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Brier Dudley offers a critical look at technology and business issues affecting the Northwest.

November 11, 2008 at 2:29 PM

No wonder: Study finds a Viagra spammer may gross $3 million a year

If you wonder why the flow of spam e-mail never ends, it’s because there’s money to be made.

A “Spamalytics” study by researchers at the universities of California at Berkeley and San Diego duplicated the Storm botnet worm, replicating the system and even fake pharmaceutical storefronts. They found that spammers make money if just one person out of 25 million recipients makes a purchase.

WebProNews summarized the study nicely:

Over 26 days, 350 million e-mail messages went out, resulting in 28 sales, for a conversion rate of 0.00001%. All but one sale were for male-enhancement products, with duped (and apparently insecure) respondents averaging $100 worth of fake product. Interposing only 1.5 percent of the Storm network, that would push daily revenue to between $7,000 and $9,500, or $3.5 million annually.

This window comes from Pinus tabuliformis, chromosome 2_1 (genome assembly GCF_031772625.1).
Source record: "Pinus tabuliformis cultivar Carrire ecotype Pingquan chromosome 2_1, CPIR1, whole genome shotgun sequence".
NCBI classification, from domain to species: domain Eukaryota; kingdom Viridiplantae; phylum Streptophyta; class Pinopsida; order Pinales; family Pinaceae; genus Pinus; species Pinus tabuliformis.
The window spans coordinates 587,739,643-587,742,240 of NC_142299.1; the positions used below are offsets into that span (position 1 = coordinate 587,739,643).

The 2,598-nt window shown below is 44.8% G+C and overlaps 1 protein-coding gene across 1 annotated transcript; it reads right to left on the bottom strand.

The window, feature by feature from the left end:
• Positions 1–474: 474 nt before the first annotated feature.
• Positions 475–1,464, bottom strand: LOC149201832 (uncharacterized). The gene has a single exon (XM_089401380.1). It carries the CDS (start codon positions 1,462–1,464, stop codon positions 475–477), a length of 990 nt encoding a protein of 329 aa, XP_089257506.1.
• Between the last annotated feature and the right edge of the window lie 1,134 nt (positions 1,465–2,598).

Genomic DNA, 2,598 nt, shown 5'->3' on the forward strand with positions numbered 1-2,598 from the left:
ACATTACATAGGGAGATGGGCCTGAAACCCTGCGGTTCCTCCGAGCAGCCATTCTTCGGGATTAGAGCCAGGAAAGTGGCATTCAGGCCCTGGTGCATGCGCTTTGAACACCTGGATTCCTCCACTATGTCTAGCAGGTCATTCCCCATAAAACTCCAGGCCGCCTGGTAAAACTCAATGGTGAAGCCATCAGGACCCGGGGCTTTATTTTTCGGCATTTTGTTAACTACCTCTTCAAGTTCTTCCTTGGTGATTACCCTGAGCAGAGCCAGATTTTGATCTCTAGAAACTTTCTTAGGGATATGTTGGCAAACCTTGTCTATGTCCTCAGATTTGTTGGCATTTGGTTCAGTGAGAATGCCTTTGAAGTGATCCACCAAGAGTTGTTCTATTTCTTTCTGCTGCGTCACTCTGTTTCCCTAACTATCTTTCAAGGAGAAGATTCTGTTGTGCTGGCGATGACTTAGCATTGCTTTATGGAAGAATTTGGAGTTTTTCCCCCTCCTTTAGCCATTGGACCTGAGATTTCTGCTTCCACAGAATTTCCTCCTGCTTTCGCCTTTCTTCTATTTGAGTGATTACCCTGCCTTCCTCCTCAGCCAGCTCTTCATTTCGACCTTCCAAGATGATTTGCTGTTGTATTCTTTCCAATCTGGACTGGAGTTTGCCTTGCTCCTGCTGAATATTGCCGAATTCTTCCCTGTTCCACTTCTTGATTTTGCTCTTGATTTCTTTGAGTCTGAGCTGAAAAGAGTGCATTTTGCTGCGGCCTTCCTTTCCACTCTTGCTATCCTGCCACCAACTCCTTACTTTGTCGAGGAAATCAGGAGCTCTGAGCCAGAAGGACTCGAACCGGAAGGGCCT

The researchers determined, though, because of the cost of running such a large spam operation, this would not be enough revenue to split between affiliates, meaning it’s a good possibility the teams behind pharmaceutical sites are likely the same teams creating spambots. Though the team wouldn’t estimate the cost of doing this type of thing in-house, they did think it was roughly the cost of “two or three good programmers.”

So the good news is that high entry costs and narrow margins limit the appeal of the spam business.

Another tidbit WebPro called out: Hotmail did the best job blocking the spam, compared with other major Web mail services, putting the testers’ fake spam on virtual lockdown. None of the test spam got past Hotmail. Gmail let the most through, followed by Yahoo Mail.

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